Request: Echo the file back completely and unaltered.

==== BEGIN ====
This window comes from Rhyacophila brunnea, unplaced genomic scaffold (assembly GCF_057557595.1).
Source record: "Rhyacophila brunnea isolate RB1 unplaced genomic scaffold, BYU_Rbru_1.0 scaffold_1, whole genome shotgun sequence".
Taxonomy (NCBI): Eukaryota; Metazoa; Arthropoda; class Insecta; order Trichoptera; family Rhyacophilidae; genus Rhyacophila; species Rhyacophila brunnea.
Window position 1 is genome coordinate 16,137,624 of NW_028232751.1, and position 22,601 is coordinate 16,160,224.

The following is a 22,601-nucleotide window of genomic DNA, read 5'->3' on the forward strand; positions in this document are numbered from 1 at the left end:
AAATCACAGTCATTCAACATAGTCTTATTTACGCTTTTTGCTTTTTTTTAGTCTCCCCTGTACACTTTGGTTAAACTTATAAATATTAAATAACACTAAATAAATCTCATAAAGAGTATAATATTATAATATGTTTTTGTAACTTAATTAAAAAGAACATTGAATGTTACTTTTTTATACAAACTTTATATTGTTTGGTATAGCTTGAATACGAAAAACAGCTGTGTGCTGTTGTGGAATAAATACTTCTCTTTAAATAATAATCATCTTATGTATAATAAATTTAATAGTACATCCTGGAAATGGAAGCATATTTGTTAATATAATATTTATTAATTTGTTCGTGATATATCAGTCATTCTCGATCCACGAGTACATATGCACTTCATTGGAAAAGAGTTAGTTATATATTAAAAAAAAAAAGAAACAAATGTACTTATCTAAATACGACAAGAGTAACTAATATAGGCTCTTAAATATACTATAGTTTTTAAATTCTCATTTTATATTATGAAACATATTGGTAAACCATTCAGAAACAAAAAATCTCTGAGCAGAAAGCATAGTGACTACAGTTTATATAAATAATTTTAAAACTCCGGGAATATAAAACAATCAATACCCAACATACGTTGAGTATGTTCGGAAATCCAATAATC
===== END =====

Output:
This window comes from Rhyacophila brunnea, unplaced genomic scaffold (assembly GCF_057557595.1).
Source record: "Rhyacophila brunnea isolate RB1 unplaced genomic scaffold, BYU_Rbru_1.0 scaffold_1, whole genome shotgun sequence".
Taxonomy (NCBI): Eukaryota; Metazoa; Arthropoda; class Insecta; order Trichoptera; family Rhyacophilidae; genus Rhyacophila; species Rhyacophila brunnea.
Window position 1 is genome coordinate 16,137,624 of NW_028232751.1, and position 22,601 is coordinate 16,160,224.

The following is a 22,601-nucleotide window of genomic DNA, read 5'->3' on the forward strand; positions in this document are numbered from 1 at the left end:
AAATCACAGTCATTCAACATAGTCTTATTTACGCTTTTTGCTTTTTTTTAGTCTCCCCTGTACACTTTGGTTAAACTTATAAATATTAAATAACACTAAATAAATCTCATAAAGAGTATAATATTATAATATGTTTTTGTAACTTAATTAAAAAGAACATTGAATGTTACTTTTTTATACAAACTTTATATTGTTTGGTATAGCTTGAATACGAAAAACAGCTGTGTGCTGTTGTGGAATAAATACTTCTCTTTAAATAATAATCATCTTATGTATAATAAATTTAATAGTACATCCTGGAAATGGAAGCATATTTGTTAATATAATATTTATTAATTTGTTCGTGATATATCAGTCATTCTCGATCCACGAGTACATATGCACTTCATTGGAAAAGAGTTAGTTATATATTAAAAAAAAAAAGAAACAAATGTACTTATCTAAATACGACAAGAGTAACTAATATAGGCTCTTAAATATACTATAGTTTTTAAATTCTCATTTTATATTATGAAACATATTGGTAAACCATTCAGAAACAAAAAATCTCTGAGCAGAAAGCATAGTGACTACAGTTTATATAAATAATTTTAAAACTCCGGGAATATAAAACAATCAATACCCAACATACGTTGAGTATGTTCGGAAATCCAATAATC